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How to Celebrate the Holidays in Kirkland on a Budget

Here are 10 ways to have fun and spread holiday cheer without breaking the bank.

How to Celebrate the Holidays in Kirkland on a Budget

 

This year’s holiday season can be special for you and your family regardless of your budget. Here are some fun tips for creating new holiday traditions while saving money.

1. Make your cards from recycled materials. Cards can be made from paper grocery bags, cereal boxes, used file folders and even last year’s holiday cards. Feature your family’s artwork and use recycled wrapping paper or paper from catalogs and magazines for backgrounds. A great resource for making cards from recycled materials is "Creative Correspondence" by Michael and Judy Jacobs, available on Amazon.com. 

2. Have fun together and create a festive decoration by making a gingerbread house. You can bake the gingerbread yourself and use royal icing to construct the house and attach the candy. Another option is to use graham crackers and hot glue to make the house and frosting from a can to attach the decor. Great royal icing recipes and other gingerbread house tips are available on Cooks.com.

3. Save on your holiday treats. Kathryn Manchip, a Sammamish mom and hobby baker says buying in bulk makes a big difference: “If you are going to be doing a lot of baking, buy your ingredients in bulk from places like Costco." Manchip also recommends participating in a cookie exchange so you can sample different treats without having to bake them yourself. "And if you want to be adventurous and thrifty, try making a fondant as an icing—it works on both cakes and cookies. You can make your own at home for a fraction of the cost of the store-bought fondant. It tastes better, too, since it's mostly made out of melted marshmallows.” Manchip recommends  this recipe for fondant.

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What are low-cost and free ways that you celebrate the holidays with your family and friends? Tell us in the comments.

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4. Cut your own Christmas tree from any one of these Eastside Christmas tree farms. Colorado blogger Jennifer Miller, whose site  Where the Best Books Are! contains reviews and recommendations of books for kids, says cutting your own tree saves money and creates a great holiday memory for your kids. “Here in Colorado, USFS [U.S. Forest Service] permits are just $10 per tree. We meet up with friends, share cookies and cocoa, and our boys have adventures in the forest.” 

5. Make your own decorations and ornaments. Seattle artist, author and instructor Carla Sonheim says, “My favorite Christmas decoration is a drawing of Santa Claus done by my son Christer when he was 9 years old. I also have made 'holiday card/ornaments' with my own drawings or my kids' drawings. I'll scan the image into the computer and then print it out on sturdy card stock or other heavy paper. Then I'll cut around the image and punch a hole in the top and thread with yarn. On the back, I write my holiday greeting and then send it out as a holiday card, which doubles as a paper ornament. I also have made ornaments from photographs of my kids at various ages.”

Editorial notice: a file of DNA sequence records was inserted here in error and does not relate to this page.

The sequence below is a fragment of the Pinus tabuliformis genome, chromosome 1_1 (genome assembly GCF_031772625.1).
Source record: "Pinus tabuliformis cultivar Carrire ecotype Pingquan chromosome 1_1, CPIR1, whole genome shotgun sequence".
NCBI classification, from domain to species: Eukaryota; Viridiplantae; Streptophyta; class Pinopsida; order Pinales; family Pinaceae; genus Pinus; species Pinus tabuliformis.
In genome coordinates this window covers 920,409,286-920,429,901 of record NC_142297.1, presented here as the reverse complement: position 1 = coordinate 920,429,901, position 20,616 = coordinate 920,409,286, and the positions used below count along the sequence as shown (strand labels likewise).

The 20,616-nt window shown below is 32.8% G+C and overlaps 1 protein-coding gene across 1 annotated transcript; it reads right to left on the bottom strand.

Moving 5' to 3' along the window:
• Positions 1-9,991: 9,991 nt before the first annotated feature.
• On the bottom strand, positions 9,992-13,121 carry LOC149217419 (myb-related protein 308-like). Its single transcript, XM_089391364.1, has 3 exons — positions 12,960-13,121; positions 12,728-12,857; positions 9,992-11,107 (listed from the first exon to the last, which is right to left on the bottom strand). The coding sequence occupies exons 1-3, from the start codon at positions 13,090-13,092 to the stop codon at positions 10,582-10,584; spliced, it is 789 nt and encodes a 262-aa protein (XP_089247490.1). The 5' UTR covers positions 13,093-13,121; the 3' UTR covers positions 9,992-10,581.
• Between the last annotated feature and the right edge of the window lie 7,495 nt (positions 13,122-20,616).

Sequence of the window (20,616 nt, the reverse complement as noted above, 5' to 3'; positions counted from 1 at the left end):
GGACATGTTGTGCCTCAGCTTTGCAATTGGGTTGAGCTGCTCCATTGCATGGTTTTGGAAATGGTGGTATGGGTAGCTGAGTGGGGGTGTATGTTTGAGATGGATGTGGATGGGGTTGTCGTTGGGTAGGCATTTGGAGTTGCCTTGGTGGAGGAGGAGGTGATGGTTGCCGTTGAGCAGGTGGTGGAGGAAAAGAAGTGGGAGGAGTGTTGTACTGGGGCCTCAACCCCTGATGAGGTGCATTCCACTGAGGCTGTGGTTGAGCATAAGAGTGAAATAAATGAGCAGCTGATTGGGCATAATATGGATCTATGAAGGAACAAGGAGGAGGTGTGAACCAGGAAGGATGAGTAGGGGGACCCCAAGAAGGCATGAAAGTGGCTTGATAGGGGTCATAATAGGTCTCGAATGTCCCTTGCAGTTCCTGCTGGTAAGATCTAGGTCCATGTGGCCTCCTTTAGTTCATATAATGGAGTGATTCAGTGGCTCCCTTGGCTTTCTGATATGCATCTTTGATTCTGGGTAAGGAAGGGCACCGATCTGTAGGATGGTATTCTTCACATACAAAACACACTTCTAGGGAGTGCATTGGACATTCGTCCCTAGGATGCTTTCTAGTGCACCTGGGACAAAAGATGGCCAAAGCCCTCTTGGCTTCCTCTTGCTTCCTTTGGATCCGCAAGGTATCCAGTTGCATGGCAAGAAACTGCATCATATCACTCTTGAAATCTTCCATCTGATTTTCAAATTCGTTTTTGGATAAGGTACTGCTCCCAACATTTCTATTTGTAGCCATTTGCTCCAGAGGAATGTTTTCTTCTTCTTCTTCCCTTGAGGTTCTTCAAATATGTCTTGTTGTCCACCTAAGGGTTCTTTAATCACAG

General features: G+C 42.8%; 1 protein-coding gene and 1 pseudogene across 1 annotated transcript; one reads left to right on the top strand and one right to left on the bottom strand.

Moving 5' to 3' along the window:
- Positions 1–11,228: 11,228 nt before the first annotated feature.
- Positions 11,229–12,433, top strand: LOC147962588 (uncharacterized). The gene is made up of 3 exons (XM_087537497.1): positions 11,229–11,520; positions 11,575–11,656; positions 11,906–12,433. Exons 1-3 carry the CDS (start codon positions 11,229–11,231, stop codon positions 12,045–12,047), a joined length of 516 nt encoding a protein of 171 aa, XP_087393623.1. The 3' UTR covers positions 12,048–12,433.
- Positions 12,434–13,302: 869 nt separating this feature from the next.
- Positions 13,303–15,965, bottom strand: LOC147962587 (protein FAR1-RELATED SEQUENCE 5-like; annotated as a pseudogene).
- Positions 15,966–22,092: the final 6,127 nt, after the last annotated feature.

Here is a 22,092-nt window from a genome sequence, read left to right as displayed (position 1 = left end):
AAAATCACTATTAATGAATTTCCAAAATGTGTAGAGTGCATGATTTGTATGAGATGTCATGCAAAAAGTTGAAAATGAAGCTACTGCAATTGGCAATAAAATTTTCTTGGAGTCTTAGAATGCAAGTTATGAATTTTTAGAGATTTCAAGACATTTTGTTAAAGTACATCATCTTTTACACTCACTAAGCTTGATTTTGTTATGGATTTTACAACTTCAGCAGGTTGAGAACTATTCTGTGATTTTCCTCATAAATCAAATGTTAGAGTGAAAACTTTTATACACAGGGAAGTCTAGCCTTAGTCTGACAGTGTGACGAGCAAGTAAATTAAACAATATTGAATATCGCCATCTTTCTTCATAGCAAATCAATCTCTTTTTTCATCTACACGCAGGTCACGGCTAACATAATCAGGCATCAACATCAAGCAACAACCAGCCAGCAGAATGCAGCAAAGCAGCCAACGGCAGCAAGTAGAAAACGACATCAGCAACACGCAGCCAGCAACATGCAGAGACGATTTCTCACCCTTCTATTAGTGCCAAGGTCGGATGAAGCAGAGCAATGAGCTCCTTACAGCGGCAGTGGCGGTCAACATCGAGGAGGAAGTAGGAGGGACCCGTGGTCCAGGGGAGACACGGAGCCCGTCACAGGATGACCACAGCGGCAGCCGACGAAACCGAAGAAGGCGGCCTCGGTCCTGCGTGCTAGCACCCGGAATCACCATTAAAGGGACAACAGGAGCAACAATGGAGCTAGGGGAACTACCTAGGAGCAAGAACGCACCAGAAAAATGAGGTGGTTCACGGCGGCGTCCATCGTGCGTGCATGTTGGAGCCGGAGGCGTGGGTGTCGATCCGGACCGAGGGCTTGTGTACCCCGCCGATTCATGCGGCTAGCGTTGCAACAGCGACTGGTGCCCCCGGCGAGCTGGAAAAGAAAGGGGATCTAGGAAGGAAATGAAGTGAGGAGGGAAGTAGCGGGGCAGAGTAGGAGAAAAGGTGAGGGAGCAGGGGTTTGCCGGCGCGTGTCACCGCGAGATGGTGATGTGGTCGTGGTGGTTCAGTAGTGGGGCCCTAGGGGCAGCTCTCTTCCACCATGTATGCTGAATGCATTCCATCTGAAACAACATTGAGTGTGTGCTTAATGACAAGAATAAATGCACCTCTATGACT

6. Give gifts of your time and skills. Make a gift certificate up for an afternoon of tech support for your friend who's about to toss his new computer out of the window, an evening of babysitting so friends with little kids can have a date night, or a day of housework or yard work for an elderly relative. 

7. Check out the free and low-cost holiday activities in Kirkland, like listening to holiday jazz outside Hector's Dec. 19-13 by eight local high school students. Or watch and listen to the caroling Christmas Ship at a number of lake shore parks. Local productions of holiday favorites including "The Nutcracker" or "A Christmas Carol" can be just as magical as a big city production for a fraction of the ticket price. School and community bands and orchestras often offer free holiday music concerts. 

8. Classic toys such as wagons, riding toys, puzzles, board games and wooden blocks make great holiday gifts and are often available at your local consignment and thrift stores for a fraction of what you would pay at a big-box store. 

9. Skip the expensive Santa breakfast or holiday dinner out and spend time at your favorite service organization. Give back with your family by sorting donations or serving a meal.

10. Check out your favorite movies, holiday books and music from the King County Libraries downtown and in Kingsgate and schedule some evenings to share childhood favorites such as "It’s a Wonderful Life" or "Miracle on 34th Street" with your kids. 

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